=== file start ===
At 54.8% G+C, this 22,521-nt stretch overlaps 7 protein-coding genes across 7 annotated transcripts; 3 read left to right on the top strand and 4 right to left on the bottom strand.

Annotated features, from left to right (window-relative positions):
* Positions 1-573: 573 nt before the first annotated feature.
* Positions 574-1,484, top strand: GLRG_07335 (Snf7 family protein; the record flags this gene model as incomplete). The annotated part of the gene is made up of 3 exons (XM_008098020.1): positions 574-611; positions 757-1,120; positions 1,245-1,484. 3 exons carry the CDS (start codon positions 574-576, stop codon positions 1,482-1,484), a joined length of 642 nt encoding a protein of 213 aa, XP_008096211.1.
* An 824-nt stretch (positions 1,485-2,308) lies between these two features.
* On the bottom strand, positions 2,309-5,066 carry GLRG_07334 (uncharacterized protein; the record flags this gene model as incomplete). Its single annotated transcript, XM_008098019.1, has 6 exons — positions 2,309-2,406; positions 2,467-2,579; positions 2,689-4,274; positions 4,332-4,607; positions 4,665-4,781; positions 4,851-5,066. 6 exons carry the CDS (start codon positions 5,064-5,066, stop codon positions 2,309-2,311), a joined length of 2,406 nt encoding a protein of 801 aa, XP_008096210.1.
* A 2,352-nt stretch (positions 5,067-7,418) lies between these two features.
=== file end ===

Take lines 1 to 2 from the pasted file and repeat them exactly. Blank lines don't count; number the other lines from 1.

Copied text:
At 54.8% G+C, this 22,521-nt stretch overlaps 7 protein-coding genes across 7 annotated transcripts; 3 read left to right on the top strand and 4 right to left on the bottom strand.

Annotated features, from left to right (window-relative positions):